I would like to start out apologizing for the delay in getting this episode out. I had some technical issues and had to patch this episode together from the unedited sections.

What determines belief? Belief in a claim means that you have come to accept it, or that you have a high level of confidence in that claim. Beliefs have no contingency on truth of the claims. One may believe in something false, or one may believe in something true. This belief can be justified with bad reasoning or good, but it has no bearing on if one truly believes.

Knowledge, by comparison, is based on evidence and valid experience. The two can be related. We can evaluate a belief, to find the proof for a claim, which will lead to increased knowledge. But do we equate belief with knowledge?

People can believe in the existence of gravity, for example. A person that does not believe in gravity can test this statement to discover if the claim is true. Alternately, someone who is unsure about their belief in gravity may learn through experience that gravity does exist. A pen falls off of a table, and the individual can see this action and take it as evidence to support the theory of gravity. Belief in gravity alone, does not prove the existence of it. Belief in an idea is more complex than simply thinking that something is likely to be true.

In philosophy, the definition of knowledge has changed. In 1963, Edmund Gettier released a paper defining knowledge as “justified true belief. This links knowledge and belief on an intimate level.5

There are many other philosophical definitions of knowledge. I would like to focus on the idea of justified true belief. This implies that you can’t have knowledge without belief. A fact can both be justified and true and still not be enough to alter belief.

The most clear example of this is with the young earth creationist crowd. The facts are not enough when the individual has strong personal reasons for holding on to a belief. Therefore, knowledge that interferes with beliefs that people are highly confident in, is discarded. Evolution is another example of a subject for which people dismiss the evidence.

Evolution is arguably the most extensively justified of all the scientific theories, as well as an old earth. It is both justified and true, but it is not believed by some. So would it not be considered knowledge if people still don’t believe. Is belief a key component in what is knowledge?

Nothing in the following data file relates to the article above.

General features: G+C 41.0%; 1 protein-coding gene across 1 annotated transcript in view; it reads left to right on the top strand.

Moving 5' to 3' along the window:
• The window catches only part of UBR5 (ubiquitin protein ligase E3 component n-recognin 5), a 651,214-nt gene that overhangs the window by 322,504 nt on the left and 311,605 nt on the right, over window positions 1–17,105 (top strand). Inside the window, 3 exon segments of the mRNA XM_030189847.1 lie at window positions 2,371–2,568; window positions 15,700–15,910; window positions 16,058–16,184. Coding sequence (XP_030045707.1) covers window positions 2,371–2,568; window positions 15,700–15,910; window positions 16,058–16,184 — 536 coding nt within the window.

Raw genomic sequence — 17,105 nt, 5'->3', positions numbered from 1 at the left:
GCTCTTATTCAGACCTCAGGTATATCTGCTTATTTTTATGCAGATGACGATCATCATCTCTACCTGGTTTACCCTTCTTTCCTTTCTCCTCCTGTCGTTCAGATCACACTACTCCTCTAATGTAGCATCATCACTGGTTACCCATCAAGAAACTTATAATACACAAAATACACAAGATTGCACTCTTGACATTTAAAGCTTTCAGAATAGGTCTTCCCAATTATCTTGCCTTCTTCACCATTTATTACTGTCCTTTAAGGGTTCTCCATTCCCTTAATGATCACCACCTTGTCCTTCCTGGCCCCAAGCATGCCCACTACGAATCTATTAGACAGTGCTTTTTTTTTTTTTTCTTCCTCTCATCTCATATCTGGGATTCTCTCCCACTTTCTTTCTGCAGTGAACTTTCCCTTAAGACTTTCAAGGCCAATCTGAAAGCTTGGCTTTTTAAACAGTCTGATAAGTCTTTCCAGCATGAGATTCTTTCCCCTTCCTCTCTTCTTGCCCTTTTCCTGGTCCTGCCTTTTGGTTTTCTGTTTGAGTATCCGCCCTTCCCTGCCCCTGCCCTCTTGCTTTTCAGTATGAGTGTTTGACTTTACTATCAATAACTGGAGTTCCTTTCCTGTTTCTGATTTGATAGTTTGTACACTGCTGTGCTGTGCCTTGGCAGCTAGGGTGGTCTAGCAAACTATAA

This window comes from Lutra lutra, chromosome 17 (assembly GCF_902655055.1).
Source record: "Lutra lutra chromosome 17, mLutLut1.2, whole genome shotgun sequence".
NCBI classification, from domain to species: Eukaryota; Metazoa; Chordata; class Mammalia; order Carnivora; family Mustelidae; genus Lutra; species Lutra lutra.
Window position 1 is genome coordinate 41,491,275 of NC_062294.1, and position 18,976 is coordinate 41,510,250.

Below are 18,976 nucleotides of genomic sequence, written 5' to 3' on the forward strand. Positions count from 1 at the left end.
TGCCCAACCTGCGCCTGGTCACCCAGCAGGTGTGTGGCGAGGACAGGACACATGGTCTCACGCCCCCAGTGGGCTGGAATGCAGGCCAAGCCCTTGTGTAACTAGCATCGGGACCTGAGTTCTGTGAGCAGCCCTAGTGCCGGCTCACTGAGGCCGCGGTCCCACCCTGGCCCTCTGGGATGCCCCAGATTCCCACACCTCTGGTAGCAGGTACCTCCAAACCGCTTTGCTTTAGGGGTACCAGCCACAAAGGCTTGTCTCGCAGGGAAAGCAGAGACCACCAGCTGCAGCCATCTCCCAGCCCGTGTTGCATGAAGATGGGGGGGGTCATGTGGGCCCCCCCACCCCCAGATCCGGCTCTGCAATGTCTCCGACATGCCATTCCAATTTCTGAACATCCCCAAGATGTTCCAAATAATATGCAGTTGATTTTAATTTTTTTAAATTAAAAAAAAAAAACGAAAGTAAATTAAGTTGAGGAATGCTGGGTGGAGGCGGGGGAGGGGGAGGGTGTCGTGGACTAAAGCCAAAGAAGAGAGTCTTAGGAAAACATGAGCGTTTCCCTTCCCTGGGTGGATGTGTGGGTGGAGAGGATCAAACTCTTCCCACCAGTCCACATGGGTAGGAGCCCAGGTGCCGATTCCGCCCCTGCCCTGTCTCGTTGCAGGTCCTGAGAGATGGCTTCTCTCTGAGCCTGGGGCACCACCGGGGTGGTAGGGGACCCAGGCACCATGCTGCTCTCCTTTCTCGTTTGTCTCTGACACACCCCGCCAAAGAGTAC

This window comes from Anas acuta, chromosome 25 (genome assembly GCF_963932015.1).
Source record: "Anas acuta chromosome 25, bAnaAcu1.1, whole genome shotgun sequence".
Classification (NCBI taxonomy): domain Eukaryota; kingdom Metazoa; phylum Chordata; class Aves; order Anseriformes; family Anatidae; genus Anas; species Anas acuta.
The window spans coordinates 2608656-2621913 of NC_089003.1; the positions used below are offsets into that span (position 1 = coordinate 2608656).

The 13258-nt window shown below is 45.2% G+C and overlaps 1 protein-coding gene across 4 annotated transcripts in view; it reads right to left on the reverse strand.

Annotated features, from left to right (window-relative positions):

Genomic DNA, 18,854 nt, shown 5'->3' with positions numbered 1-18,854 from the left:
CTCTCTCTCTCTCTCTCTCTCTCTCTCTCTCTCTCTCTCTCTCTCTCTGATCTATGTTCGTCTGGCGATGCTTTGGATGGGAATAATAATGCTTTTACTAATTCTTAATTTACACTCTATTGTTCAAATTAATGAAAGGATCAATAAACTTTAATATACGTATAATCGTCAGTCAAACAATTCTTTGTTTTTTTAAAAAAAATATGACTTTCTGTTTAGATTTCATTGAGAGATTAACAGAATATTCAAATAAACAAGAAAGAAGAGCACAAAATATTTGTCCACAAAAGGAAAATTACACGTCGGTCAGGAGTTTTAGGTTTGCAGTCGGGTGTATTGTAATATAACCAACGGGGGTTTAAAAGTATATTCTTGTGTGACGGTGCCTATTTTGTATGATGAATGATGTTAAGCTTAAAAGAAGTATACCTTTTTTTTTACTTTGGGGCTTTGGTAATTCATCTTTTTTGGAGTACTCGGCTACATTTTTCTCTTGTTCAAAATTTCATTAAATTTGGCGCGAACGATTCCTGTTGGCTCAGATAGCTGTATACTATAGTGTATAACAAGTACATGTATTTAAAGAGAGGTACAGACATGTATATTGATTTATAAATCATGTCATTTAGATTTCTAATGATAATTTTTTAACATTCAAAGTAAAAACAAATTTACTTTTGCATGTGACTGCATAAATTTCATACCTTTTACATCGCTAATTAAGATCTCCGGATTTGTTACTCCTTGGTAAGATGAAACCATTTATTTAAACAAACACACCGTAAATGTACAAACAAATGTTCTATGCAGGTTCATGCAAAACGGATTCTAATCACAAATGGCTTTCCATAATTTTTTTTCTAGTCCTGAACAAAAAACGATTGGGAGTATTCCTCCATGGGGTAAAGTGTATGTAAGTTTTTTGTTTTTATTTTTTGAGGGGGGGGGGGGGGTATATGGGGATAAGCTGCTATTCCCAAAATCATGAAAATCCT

Even when faced with the facts and evidence that justify this, many still are unable to believe. They lack confidence in the evidence, and the facts run contrary to all they have been taught by their religious leaders.
People from the outside don’t understand how indoctrination Is affecting how they see the oppression of religion. Burkas vs hijab. What is indoctrination? Indoctrination is a process of forcing a belief upon someone who is particularly vulnerable. It is generally a process that is only used on children as they are developing their mental faculties. They are taught strict adherence to an idea. In other words they are taught what to think instead of how to think. The indoctrination involves teaching that authority should never be questioned. There is an element of fear, whereas there will be scary or often painful penalty for questioning what you are taught.

Indoctrination is an attempt to force a belief on someone, by shielding out
contradictory information. For the indoctrinated, especially young children, it
is a psychologically embedded belief. Often reinforced by fear. The
indoctrinated start out faking it until the cognitive behavioral associations
take over. Then the indoctrinated person starts to feel they must believe and
continues to filter out any conflicting information. They will look for anything
they can that proves their convictions. And yes atheists do this to.

Interestingly a study from the Religious Study Center from Brigham Young University. A latter day saints church ran school. They did a **Self report** study of 500 baptists and 500 Mormons and found a correlation greater than .60 of the religion of the children to that of their parents.
https://rsc.byu.edu/es/archived/religion-and-family-connection-social-science-perspectives/chapter-13-familial-influence

NyTimes headline: 2 Federal Judges Rule Against Trump’s Latest Travel Ban

Trump went on a tirade about it at his rally in Nashville. He even went on to admit that it is just a watered down version of the first bill that was ruled unconstitutional, and that he intends to fight it and bring back the first executive order that gave preferential treatment to Christians.

Now why would a Muslim ban matter to an atheist. In fact, I find myself in the Sam Harris camp. Where in regards to Islam it is a mother load of bad ideas, and in it’s current form has been allowed to much power in too much of the world.

With all that being said, atheism in of itself has not doctrines, dogmas, or dictates that would shape one’s opinion either way on the Muslim ban.
Atheism is just simply one answer to one question. Do you believe in god? And if that answer is anything other than yes than you are an atheist.

However, for secularism we need to oppose any laws that regulate what religious groups are allowed or not. This is because giving the government the power to dictate your religion could lead to more restrictions on atheists as well.

Secularism protects everyone from the mechanism of the state dictating your beliefs. So even if you think of Islam as particularly dangerous, you forget the way Christianity behaves when it has the power of the state behind it.

The ban should concern atheists, agnostics, and secular humanists just as much as it concerns any other non-christian.

The poverty level for a family of 3 in 2017 is $20,420

https://aspe.hhs.gov/poverty-guidelines